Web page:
we drove on out to the country, his friends all stood around
Subiaco Cemetery is where we lay him down
I saw his mama, she was standing there and his sister she was there too
I saw them look at us standing around the grave and not a soul they knew

In 1979, Lucinda Williams recorded her first album, Rambliní on My Mind, a collection of country and blues covers. A year later she released Happy Woman Blues, all original songs, though neither album received much attention. It wasnít until the release of her 1988 eponymous album that Lucinda started to receive notice. Though the album had but a brief radio life, cultivating a small but devoted fan base, it was Tom Pettyís interest in the song "Changed the Locks" that helped Williamsís career (Petty later covered the song).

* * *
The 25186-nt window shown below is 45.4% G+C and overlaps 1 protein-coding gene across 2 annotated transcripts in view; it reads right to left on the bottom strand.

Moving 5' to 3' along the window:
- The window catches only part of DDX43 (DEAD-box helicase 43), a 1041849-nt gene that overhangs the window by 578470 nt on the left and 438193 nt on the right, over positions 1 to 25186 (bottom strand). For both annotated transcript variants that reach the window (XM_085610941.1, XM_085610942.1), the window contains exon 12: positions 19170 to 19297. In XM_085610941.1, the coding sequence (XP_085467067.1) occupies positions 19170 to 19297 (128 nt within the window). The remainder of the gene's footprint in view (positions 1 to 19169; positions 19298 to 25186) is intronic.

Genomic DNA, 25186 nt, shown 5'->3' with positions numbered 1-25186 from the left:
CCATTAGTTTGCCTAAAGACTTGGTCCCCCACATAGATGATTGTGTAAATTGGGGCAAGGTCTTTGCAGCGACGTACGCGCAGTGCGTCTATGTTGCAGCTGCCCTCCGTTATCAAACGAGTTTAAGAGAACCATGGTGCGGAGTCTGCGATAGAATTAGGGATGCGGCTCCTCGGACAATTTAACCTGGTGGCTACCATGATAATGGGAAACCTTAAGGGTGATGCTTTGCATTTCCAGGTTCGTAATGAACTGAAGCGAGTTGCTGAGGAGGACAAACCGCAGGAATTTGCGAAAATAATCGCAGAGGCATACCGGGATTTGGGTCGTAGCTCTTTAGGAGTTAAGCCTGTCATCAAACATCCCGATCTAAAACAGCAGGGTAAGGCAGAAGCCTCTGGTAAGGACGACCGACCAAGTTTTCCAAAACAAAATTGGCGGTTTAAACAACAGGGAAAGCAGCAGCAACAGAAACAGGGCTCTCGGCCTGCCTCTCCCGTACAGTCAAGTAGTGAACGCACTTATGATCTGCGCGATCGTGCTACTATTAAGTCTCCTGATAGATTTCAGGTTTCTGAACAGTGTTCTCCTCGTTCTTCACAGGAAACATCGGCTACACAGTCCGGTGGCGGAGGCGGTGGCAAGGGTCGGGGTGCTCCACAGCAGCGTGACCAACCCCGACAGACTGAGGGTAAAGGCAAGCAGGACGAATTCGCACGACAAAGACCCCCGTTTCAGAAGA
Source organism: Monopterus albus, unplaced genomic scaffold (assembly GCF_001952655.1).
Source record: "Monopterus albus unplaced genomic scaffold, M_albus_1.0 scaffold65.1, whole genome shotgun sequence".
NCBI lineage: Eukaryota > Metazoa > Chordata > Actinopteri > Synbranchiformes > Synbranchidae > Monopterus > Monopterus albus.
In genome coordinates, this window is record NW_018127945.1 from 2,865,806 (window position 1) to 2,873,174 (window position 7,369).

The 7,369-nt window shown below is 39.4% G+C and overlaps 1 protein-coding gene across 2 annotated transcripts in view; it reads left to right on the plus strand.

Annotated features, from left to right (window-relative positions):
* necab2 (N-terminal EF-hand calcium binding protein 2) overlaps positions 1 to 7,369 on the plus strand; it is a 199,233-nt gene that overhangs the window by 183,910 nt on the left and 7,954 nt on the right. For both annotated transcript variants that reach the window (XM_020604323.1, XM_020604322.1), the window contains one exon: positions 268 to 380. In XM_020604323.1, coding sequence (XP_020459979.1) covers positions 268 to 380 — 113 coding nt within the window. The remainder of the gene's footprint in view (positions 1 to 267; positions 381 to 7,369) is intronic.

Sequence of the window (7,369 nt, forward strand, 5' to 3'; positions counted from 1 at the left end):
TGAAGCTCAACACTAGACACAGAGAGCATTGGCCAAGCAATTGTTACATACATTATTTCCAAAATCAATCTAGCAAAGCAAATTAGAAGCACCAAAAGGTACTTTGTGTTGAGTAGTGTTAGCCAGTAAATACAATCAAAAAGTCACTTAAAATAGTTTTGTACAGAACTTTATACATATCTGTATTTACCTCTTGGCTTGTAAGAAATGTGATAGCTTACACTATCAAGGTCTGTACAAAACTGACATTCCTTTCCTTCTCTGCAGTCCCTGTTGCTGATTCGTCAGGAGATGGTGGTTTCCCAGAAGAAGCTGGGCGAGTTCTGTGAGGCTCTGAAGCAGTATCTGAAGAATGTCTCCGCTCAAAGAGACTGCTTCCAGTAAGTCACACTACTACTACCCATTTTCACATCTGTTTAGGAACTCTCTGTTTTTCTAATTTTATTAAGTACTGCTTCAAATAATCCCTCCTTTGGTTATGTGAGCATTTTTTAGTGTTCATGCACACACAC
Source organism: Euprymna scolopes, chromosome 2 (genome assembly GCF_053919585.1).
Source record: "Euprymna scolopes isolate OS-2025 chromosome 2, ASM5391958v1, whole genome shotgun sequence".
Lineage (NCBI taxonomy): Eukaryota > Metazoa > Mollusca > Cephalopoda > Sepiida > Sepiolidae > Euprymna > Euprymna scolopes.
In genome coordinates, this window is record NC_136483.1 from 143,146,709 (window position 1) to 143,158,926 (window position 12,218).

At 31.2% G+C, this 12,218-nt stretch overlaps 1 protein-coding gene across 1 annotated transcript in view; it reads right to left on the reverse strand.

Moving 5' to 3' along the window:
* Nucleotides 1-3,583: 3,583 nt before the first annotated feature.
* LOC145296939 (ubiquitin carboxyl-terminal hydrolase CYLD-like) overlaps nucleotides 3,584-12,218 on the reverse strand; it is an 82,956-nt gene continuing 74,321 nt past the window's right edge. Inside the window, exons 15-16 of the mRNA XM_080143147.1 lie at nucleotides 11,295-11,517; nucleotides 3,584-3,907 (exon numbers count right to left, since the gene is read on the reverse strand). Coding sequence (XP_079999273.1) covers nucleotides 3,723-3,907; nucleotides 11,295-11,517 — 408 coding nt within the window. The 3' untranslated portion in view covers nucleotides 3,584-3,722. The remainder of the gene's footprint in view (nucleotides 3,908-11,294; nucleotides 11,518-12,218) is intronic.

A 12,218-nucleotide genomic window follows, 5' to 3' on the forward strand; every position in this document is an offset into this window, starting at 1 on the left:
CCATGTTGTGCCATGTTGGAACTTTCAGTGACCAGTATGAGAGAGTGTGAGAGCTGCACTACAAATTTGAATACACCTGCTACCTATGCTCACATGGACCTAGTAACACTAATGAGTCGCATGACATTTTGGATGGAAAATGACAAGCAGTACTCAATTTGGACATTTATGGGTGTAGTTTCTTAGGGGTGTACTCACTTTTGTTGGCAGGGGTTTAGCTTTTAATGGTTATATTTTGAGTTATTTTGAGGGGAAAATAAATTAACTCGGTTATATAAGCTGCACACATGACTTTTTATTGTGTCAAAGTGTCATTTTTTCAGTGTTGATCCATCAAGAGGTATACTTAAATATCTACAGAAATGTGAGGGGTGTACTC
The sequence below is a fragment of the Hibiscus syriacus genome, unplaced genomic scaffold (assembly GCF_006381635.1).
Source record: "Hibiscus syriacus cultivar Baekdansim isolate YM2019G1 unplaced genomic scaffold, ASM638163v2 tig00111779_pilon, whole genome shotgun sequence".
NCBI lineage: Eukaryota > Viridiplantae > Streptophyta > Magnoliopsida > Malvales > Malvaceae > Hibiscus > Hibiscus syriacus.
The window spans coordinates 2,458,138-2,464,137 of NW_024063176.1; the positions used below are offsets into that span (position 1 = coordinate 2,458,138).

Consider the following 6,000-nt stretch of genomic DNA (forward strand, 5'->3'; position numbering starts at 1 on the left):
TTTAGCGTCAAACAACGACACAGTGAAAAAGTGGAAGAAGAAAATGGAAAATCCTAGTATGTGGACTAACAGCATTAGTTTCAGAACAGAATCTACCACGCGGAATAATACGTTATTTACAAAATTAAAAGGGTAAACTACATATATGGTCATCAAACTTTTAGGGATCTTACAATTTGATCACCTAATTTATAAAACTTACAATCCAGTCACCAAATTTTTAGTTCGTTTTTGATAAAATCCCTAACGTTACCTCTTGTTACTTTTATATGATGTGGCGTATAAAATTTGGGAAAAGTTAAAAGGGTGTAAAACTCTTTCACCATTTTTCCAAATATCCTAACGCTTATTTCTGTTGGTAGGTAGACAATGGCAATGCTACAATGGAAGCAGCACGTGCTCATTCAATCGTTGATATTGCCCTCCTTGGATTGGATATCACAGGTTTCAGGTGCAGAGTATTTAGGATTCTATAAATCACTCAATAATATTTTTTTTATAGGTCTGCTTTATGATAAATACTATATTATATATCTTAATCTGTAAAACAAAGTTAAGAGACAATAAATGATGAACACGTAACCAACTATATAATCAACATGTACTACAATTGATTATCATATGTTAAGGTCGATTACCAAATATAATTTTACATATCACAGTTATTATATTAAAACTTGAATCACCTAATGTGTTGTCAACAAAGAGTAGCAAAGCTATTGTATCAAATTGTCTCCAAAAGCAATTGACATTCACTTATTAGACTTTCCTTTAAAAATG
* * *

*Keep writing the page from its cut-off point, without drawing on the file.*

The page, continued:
Though sheís considered a slow worker in the fast-churning music business, Williams has quietly developed one of the finest reputations in the songwriting industry. Another song on the Lucinda Williams album, "Passionate Kisses," was covered by country singer Mary Chapin Carpenter four years later and won Williams a Grammy Award for Best Country Song. But consistent big-label support has been fleeting, as have the kind of breakout sales an artist needs to garner big-label support. As country star Emmylou Harris has said of Williams, "She is an example of the best of what country at least says it is. But, for some reason, sheís completely out of the loop. And I feel strongly that thatís country musicís loss."